State Department officials said Sunday that a number of Arab countries have expressed willingness to launch airstrikes against jihadists of the Islamic State in Syria and Iraq, the New York Times reported.
“There have been offers both to Centcom [the US Department of Defense Central Command] and to the Iraqis of Arab countries taking more aggressive kinetic action,” an official said.
“I don’t want to leave you with the impression that these Arab members haven’t offered to do airstrikes because several of them have,” the official said. “The Iraqis would have to be a major participant in that decision. It has to be well structured and organized.”
Another official said that in addition to the airstrikes, there are various ways Arab countries could contribute to the efforts to combat the jihadists.
“Providing arms could be contributing to the military campaign,” the official said. “Any sort of training activity would be contributing to the military campaign.”
The officials Sunday also expressed reservations about the Iraqi air force, stating that their accuracy was lacking and was liable to cause civilian casualties.
“They have a very new air force,” an official said. “Their targeting is not nearly as precise as ours and they have made some real mistakes.”
The White House said Sunday it will find countries willing to send combat troops to fight Islamic extremists in Syria and Iraq, but it’s too early to identify them.
White House chief of staff Denis McDonough signaled that the State Department in coming days will name allies that will pledge ground troops to fight the Islamic State group, something the United States does not plan to do. In the meantime, McDonough said, US personnel will train and equip Iraqi forces and moderate Syrian rebels to combat the extremist group, also known as ISIS and ISIL.
President Barack Obama announced Wednesday that the United States will ramp up air strikes and try to build an international coalition to degrade and eventually destroy the group. The Islamic State group released a video late Saturday showing a militant beheading a British aid worker. It was similar to recent beheadings of two American journalists.
Facing strong public opposition to sending US troops back into the Middle East, Obama said he doesn’t plan to do so. But he said ground troops of some form are essential, a point McDonough was asked about on several talk shows Sunday.
McDonough repeatedly declined to name any nations willing to provide ground forces, and he was cautious in suggesting what might develop.
On NBC television’s “Meet the Press,” McDonough said Secretary of State John Kerry “over the coming days” will discuss whether any allied nation has pledged ground troops. “And what he has said is that others have suggested that they’re willing to do that,” McDonough said.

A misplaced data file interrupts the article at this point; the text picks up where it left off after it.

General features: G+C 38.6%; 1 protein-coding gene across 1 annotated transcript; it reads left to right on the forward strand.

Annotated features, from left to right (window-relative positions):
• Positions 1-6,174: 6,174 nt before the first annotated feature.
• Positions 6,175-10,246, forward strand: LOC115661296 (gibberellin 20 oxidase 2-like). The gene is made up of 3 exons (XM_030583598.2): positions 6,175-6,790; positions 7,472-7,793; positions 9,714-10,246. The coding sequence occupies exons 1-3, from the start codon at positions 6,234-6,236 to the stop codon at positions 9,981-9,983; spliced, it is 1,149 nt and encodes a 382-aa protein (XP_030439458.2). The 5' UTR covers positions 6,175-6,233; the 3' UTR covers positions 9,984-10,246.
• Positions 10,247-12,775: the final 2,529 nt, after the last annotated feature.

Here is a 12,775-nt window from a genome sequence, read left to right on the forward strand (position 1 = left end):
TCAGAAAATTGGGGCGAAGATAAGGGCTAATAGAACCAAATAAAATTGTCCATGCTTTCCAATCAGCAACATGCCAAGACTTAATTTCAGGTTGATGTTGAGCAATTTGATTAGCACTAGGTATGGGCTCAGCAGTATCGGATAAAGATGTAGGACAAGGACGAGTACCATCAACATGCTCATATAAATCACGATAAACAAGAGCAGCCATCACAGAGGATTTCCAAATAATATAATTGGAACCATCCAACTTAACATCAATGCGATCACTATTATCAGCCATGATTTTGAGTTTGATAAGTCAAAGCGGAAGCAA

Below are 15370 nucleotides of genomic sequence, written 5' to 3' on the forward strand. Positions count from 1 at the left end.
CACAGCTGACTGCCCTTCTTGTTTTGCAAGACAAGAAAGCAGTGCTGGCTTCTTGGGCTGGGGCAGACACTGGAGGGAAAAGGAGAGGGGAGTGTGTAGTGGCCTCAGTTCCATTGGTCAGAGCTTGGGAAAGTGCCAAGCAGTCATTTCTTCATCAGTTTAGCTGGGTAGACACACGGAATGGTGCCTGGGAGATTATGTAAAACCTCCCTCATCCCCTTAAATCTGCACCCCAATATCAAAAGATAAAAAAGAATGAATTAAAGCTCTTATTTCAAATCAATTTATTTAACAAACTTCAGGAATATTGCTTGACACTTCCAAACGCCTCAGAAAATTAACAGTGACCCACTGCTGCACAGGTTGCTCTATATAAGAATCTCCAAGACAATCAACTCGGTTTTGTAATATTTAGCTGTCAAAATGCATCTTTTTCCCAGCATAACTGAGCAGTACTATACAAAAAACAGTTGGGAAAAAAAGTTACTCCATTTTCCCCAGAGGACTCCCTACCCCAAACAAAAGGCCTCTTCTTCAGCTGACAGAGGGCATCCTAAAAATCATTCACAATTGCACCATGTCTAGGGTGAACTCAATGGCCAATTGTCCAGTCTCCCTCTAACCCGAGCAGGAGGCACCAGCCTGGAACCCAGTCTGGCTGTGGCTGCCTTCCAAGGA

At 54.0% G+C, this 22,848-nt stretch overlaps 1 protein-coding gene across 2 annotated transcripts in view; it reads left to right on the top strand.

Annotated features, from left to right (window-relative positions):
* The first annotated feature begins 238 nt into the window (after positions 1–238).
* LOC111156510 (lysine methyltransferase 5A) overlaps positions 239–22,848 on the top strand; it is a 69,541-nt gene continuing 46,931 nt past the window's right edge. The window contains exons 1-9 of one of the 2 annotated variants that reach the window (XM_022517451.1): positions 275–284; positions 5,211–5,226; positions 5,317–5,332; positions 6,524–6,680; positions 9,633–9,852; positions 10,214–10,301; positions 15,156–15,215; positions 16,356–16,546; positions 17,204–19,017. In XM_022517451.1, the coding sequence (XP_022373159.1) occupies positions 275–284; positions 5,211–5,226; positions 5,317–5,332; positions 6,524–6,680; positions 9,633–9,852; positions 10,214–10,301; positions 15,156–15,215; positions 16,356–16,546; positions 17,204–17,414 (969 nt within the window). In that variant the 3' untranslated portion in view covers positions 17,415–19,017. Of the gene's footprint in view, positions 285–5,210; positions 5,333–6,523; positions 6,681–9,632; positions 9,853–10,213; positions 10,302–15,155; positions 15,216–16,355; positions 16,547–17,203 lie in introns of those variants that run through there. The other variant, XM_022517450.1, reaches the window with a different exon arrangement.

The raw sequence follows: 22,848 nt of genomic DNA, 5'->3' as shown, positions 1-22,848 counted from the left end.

Pressed again on possible pledges of combat troops, McDonough seemed slightly less hesitant. “You will hear from Secretary Kerry that countries are saying that they’re ready to do that,” he said.
Australian Prime Minister Tony Abbot said Sunday his nation is preparing to contribute 600 troops and up to 10 military aircraft to the campaign against the Islamic State group extremists.
For the last week, Kerry has traveled across the Mideast, to Turkey and finally Paris, to pin down nations on what kind of support they will give to a global coalition. But Kerry has refused to detail what countries have committed. He said some nations are still deciding whether their contributions will target foreign fighters or financiers helping the militant group, send more humanitarian aid to Syrian and Iraqi refugees, mount a propaganda campaign to decry the extremists’ brand of radical Islam or join a military mission.
Kerry cited reports that France is prepared to use air power against the Islamic militants. On Monday, Paris will host international talks seeking a strategy against the militants in Iraq, where they have overrun vast swaths of territory in the country’s north and west.
But the militant group’s safe haven is in Syria, among numerous Sunni rebel factions that have fought for more than three years to unseat President Bashar Assad.
Republican Rep. Michael McCaul suggested Sunday that enlisting greater help from Mideast allies might not be so difficult. McCaul, who chairs the House Homeland Security Committee, told CBS’ “Face the Nation” that he recently met “with the prince of Jordan,” who “said he is ready today to put his troops into Syria to fight ISIS. So I don’t know why we wouldn’t consider that option of all the Arab nations.” McCaul’s staff said he was referring to Prince Feisal Bin Al-Hussein.
Congress plans votes, possibly this week, on Obama’s request for authority to train and equip moderate Syrian rebels to fight the Islamic militants in Syria. Leaders of both parties have generally expressed support for the plan.
But some lawmakers worry that US arms given to Syrian rebels might wind up being used against Americans or their allies in that violence-torn nation enduring a three-way war.
“I don’t think arming the rebels in this instance is necessarily going to be productive,” Democratic Sen. Kirsten Gillibrand said on “Face the Nation.”
“We spent years training the Iraqi forces,” Gillibrand said, “and ISIS was able to cut through them like butter.”
McDonough, on “Fox News Sunday,” defended the idea of training and arming Syrian rebels. Since the U.S. is not sending ground troops, he said, “we ought to make sure that the Syrians are taking this fight, which is their fight, to ISIL.”
Kerry is scheduled to testify to congressional committees Wednesday and Thursday. Secretary of Defense Chuck Hagel will address the Senate Armed Services Committee on Tuesday.